This is a weekly update on new Java 7 information. All current and previous information is maintained on my Java 7 page. This one’s going out a little late as I got sucked into “Lost” tonight. Do they really need to add yet another character to this show?
Java Modularity (JSR 277, 294)
Rob Yates had an interesting post this week on the difference between the JVM and CLI approach to compilation. Specifically, how does the CLI differ from having a static module system from the start as opposed to the JVM’s more open dynamic classloader system. Seems like the changes in JSR 294/277 might create a world where you could get the benefits of both.
NIO 2 (JSR 203)
Alan Bateman announced the release of the Java NIO 2 draft spec. NIO2 covers a lot of ground – probably the biggest item is a new API for file systems, which seems pretty interesting. I’d be particularly interested in having a virtual file system that I could use during unit testing without actual needing to write to the real file system. There are also other features like multicast support, “big” buffers with support for numbers of items greater than the int range, and asynchronous channels.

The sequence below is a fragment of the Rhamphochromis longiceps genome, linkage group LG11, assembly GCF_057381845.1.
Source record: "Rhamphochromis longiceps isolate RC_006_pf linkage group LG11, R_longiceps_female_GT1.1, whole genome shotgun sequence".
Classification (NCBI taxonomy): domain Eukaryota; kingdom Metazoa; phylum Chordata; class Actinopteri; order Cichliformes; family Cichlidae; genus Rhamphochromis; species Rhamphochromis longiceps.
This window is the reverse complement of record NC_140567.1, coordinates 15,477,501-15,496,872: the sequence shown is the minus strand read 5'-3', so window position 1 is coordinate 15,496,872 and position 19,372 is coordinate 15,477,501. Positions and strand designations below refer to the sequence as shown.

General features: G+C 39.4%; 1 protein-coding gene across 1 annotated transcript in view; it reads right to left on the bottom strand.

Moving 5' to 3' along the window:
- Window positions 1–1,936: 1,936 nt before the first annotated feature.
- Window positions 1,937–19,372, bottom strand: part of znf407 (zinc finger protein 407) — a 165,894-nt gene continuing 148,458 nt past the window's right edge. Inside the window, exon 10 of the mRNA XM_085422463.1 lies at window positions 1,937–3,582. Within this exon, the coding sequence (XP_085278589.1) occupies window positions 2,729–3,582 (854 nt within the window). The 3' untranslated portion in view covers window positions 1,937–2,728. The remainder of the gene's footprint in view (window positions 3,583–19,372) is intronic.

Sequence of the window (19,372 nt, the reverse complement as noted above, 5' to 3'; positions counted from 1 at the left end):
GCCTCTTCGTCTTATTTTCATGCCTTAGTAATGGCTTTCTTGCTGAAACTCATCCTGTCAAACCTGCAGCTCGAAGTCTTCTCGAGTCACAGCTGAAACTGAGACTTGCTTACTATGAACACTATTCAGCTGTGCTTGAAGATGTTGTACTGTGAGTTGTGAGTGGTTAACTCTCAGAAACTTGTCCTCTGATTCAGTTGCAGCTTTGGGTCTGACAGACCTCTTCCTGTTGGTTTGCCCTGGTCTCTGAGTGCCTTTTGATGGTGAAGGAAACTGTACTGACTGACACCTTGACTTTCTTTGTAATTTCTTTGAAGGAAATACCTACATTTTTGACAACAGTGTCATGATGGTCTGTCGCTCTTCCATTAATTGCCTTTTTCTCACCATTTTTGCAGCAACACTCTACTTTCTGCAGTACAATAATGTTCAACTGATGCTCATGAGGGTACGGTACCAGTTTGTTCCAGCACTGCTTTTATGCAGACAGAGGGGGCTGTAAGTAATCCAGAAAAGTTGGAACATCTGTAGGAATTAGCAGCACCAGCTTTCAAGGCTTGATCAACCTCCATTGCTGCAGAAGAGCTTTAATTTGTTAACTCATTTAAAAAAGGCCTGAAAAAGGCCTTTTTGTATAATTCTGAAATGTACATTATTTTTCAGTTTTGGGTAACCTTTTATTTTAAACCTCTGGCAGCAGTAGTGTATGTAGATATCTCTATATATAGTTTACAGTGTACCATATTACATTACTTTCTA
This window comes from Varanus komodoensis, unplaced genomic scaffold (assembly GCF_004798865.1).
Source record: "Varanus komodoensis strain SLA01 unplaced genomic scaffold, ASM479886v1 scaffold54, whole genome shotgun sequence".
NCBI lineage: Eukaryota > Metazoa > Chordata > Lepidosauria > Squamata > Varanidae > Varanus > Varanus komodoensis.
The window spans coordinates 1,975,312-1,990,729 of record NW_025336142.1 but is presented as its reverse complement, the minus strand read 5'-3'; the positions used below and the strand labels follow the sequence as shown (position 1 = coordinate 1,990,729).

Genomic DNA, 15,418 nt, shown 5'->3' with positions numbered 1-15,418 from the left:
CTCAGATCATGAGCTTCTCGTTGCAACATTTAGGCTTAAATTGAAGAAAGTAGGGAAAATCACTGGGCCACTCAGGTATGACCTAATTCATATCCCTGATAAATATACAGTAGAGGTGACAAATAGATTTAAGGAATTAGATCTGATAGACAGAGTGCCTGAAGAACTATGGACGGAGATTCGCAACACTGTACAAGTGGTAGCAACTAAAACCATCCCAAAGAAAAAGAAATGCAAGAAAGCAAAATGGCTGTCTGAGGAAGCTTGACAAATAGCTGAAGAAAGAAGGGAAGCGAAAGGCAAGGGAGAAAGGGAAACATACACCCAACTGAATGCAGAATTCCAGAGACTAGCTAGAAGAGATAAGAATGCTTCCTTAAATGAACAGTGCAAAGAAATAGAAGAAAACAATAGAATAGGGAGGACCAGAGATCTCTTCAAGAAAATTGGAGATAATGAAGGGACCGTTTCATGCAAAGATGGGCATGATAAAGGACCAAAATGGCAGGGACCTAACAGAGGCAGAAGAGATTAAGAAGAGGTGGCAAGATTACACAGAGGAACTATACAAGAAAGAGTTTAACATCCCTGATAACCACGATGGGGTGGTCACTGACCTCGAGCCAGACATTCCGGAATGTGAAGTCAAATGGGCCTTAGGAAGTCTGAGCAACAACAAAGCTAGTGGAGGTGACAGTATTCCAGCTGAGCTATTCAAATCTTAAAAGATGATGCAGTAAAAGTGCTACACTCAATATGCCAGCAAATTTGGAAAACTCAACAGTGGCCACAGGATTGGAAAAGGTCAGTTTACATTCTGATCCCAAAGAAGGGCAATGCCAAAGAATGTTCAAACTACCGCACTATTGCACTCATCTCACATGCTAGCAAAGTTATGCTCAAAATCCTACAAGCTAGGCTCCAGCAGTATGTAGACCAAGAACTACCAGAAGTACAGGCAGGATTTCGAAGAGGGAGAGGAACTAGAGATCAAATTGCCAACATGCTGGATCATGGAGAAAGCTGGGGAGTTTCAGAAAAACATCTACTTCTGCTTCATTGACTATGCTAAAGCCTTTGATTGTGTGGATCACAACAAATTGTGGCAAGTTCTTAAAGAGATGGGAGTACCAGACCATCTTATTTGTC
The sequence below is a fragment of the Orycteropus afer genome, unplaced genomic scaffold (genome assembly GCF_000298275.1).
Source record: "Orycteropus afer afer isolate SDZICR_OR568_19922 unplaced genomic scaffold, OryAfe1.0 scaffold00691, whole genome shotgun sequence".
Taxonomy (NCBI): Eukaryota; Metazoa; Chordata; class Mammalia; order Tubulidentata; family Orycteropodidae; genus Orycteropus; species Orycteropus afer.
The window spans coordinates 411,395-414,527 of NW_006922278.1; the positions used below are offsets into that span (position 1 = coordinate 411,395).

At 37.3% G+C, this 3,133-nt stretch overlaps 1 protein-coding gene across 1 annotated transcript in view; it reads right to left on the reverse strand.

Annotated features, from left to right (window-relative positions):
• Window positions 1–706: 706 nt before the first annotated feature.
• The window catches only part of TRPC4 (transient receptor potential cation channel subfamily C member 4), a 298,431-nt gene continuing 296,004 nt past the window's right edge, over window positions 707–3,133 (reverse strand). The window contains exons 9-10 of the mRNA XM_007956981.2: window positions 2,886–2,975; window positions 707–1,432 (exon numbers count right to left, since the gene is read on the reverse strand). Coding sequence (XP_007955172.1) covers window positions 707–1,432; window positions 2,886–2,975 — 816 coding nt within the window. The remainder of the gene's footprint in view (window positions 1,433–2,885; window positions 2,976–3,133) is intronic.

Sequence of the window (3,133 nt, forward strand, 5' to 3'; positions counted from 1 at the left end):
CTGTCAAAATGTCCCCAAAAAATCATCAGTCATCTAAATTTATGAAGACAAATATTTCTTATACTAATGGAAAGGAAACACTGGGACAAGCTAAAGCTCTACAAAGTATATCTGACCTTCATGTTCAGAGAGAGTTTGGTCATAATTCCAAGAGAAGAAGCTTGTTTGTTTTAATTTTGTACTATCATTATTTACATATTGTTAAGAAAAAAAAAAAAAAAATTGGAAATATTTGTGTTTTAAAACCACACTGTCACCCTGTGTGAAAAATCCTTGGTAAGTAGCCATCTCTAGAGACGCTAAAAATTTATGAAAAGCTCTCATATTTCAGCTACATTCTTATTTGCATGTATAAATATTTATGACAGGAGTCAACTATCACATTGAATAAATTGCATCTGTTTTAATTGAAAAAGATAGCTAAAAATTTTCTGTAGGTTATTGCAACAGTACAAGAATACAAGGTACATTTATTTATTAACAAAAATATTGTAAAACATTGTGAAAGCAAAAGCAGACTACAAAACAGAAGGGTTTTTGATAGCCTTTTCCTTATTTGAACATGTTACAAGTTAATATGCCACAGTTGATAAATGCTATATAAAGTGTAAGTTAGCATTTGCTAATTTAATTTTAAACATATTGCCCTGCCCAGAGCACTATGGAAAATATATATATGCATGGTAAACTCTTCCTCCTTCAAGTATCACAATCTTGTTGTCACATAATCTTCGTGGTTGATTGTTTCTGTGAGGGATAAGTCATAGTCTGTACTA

Elliotte Rusty Harold responded favorably but did point out that some of the items like the “big” buffers really could have been put into the JDK in a more agile way instead of waiting for the long timeframe of a major JDK release.
More info: JSR 203
Short instance creation
Elliotte also chimed in on whether type inference is a bad idea for Java. I originally thought that type inference would be pretty nice but my thinking has changed quite a bit after seeing various proposals and at this point I’m not sure it’s worth the complexity or effort. Java is strongly typed and that’s ok. It’s not really that much effort to type your variables and I can’t say I like either the syntax or the consequences of most of the proposals, particularly in light of the additional complexity from generics.
More info: Short instance creation
There were a couple good analyses this week in the closure arena. Howard Lovatt compared some closure proposals and Cay Horstmann wrote on the differences in return semantics in BGGA and CICE closures.
In other news, Neal Gafter (co-author of the BGGA closure proposal) visited Cay Horstmann’s class at San Jose State where they have been examining the various closure proposals. Lots of good discussion in the comments, so check that out.
More info: Closures
Steve Goldman posted some more info on the state of tiered compilation.
More info: Tiered Compilation